Have you tried new the Independent Digital Edition apps?
Daily Quiz
Independent Dating
and  

By clicking 'Search' you
are agreeing to our
Terms of Use.

Isis in Syria: A general reveals the lack of communication with the US - and his country's awkward relationship with their allies-by-default

A Syrian general speaks

A senior officer of Bashar al-Assad’s regime talks to Robert Fisk about his army’s brutal struggle with Isis, in a dirty war whose challenges include widespread atrocities
‘A bit of a shock...’ Cambridge economist with Glasgow roots becomes Zambia’s acting President

‘A bit of a shock...’ Economist with Glasgow roots becomes Zambia’s acting President

Guy Scott's predecessor, Michael Sata, died in a London hospital this week after a lengthy illness
Fall of the Berlin Wall: History catches up with Erich Honecker - the East German leader who praised the Iron Curtain and claimed it prevented a Third World War

Fall of the Berlin Wall

History catches up with Erich Honecker - the East German leader who praised the Iron Curtain and claimed it prevented a Third World War
How to turn your mobile phone into easy money

Turn your mobile phone into easy money

There are 90 million unused mobiles in the UK, which would be worth £7bn if we cashed them in, says David Crookes
Independent writers remember their Saturday jobs:

Independent writers remember their Saturday jobs

"I have never regarded anything I have done in "the media" as a proper job"
Lyricist Richard Thomas shares his 11-step recipe for creating a hit West End musical

11-step recipe for creating a West End hit

Richard Thomas, the lyricist behind the Jerry Springer and Anna Nicole Smith operas, explains how Bob Dylan, 'Breaking Bad' and even Noam Chomsky inspired his songbook for the new musical 'Made in Dagenham'
Tonke Dragt's The Letter for the King has finally been translated into English ... 50 years on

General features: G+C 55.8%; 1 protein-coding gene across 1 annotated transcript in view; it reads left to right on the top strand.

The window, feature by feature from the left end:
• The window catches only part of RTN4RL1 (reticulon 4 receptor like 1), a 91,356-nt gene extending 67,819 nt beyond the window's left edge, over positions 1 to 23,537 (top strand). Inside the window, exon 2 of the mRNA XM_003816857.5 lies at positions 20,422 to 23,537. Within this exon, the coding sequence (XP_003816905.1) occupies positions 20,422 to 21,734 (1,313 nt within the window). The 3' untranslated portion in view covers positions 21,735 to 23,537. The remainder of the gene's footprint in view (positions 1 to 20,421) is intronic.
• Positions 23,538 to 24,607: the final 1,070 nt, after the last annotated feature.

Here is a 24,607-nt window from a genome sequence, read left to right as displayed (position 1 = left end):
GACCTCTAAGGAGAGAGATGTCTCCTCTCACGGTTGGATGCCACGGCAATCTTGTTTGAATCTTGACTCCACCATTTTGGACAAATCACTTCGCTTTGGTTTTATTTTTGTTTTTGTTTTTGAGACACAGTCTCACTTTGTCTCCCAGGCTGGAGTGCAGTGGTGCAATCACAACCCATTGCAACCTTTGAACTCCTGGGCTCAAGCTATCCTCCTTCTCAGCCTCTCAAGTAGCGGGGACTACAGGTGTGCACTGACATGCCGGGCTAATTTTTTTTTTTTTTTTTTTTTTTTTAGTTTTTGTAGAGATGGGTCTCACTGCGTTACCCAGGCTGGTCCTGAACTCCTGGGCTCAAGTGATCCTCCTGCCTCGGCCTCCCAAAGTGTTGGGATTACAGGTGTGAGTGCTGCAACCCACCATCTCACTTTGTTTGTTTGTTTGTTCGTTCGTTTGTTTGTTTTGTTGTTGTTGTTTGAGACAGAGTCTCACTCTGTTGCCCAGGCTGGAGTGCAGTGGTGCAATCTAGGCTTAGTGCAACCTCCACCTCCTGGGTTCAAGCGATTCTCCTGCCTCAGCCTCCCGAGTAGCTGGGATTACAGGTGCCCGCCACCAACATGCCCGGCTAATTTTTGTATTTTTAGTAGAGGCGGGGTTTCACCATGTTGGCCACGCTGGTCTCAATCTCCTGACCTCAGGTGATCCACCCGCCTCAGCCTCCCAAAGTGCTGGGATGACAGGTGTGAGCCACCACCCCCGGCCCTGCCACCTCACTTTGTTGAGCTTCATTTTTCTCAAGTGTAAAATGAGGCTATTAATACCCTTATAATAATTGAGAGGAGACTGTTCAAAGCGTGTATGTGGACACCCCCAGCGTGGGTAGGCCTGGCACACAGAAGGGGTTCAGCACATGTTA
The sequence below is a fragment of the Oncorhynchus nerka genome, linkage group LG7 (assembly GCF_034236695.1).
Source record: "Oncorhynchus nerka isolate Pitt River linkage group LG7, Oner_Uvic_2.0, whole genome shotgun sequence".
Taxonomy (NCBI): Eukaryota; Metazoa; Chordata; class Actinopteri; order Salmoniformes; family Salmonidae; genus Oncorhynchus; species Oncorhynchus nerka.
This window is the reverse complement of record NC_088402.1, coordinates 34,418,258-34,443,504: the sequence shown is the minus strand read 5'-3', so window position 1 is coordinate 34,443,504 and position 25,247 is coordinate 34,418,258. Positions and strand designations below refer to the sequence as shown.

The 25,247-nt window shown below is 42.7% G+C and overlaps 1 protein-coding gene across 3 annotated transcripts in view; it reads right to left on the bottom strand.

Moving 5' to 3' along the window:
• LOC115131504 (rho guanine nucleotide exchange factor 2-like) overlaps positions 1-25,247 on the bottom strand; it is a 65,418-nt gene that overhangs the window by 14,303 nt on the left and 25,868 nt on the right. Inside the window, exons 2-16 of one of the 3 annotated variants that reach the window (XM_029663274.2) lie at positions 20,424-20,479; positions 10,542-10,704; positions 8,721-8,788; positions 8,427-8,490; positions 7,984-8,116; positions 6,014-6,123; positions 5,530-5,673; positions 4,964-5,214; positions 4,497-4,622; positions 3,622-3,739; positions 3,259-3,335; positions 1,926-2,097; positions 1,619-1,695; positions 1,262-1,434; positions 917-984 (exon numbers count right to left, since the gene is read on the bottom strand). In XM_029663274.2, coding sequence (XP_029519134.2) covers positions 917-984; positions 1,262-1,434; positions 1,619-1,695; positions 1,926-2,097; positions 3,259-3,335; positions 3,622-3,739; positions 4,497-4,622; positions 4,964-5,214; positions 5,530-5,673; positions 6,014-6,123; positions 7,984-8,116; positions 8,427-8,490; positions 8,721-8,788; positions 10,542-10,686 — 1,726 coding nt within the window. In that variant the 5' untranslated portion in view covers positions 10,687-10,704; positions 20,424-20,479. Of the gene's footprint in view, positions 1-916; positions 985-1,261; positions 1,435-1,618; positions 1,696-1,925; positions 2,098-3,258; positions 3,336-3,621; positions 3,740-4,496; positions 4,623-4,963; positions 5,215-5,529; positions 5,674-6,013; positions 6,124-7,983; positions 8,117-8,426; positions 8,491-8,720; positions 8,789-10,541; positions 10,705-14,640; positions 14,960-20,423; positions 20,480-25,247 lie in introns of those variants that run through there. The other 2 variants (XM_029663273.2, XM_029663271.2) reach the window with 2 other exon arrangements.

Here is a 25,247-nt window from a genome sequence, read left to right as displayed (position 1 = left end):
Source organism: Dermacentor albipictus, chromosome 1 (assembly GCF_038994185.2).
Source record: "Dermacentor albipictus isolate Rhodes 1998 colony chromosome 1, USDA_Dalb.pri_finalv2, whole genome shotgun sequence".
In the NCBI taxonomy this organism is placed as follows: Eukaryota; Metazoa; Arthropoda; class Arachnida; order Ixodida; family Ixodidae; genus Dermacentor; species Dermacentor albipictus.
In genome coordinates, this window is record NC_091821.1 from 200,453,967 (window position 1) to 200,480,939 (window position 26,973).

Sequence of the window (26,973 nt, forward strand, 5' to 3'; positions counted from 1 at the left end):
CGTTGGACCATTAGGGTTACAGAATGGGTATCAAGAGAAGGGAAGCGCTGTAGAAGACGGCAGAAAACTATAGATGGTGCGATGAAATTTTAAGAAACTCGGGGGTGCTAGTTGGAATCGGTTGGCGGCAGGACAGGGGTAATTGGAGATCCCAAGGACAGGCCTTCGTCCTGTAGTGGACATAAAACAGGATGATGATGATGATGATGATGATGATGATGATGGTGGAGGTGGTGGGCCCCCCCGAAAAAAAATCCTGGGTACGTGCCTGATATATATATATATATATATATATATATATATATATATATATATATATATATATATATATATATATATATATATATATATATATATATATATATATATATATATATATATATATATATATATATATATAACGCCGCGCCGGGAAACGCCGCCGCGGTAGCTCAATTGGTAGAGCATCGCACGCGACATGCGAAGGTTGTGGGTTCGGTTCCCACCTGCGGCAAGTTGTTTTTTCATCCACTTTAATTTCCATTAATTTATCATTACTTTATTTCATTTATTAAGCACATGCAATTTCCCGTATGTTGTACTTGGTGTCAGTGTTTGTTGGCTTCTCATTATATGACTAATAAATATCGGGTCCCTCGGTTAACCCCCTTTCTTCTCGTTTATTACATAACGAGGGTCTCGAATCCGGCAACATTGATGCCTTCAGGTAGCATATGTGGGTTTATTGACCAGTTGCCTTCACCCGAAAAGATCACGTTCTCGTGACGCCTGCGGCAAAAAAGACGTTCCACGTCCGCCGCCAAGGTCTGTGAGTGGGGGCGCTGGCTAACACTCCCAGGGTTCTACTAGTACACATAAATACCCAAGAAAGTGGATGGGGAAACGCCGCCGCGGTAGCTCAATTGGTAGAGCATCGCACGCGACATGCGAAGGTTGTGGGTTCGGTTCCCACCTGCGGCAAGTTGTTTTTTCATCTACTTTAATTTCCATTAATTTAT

Buried treasure: The Letter for the King

The coming-of-age tale about a boy and his mission to save a mythical kingdom has sold a million copies since it was written by an eccentric Dutchwoman in 1962. Yet until last year, no one had read it in English
Can instilling a sense of entrepreneurship in pupils have a positive effect on their learning?

The school that means business

Richard Garner heads to Lancashire, where developing the 'dragons' of the future is also helping one community academy to achieve its educational goals
10 best tablets

The world in your pocket: 10 best tablets

They’re thin, they’re light, you can use them for work on the move or keeping entertained
Lutz Pfannenstiel: The goalkeeper who gave up Bayern Munich for the Crazy Gang, Bradford and a whirlwind trawl across continents

Lutz Pfannenstiel interview

The goalkeeper who gave up Bayern Munich for the Crazy Gang, Bradford and a whirlwind trawl across continents
Pete Jenson: Popular Jürgen Klopp can reignite Borussia Dortmund’s season with visit to Bayern Munich

Pete Jenson's a Different League

Popular Klopp can reignite Dortmund’s season with visit to Bayern
John Cantlie video proves that Isis expects victory in Kobani

Cantlie video proves that Isis expects victory in Kobani

The use of the British hostage demonstrates once again the militants' skill and originality in conducting a propaganda war, says Patrick Cockburn
The killer instinct: The man who helps students spot potential murderers

The killer instinct

Phil Chalmers travels the US warning students how to spot possible future murderers, but can his contentious methods really stop the bloodshed?
Clothing the gap: A new exhibition celebrates women who stood apart from the fashion herd

Clothing the gap

A new exhibition celebrates women who stood apart from the fashion herd
Fall of the Berlin Wall: Goodbye to all that - the lost world beyond the Iron Curtain

The Fall of the Berlin Wall

Goodbye to all that - the lost world beyond the Iron Curtain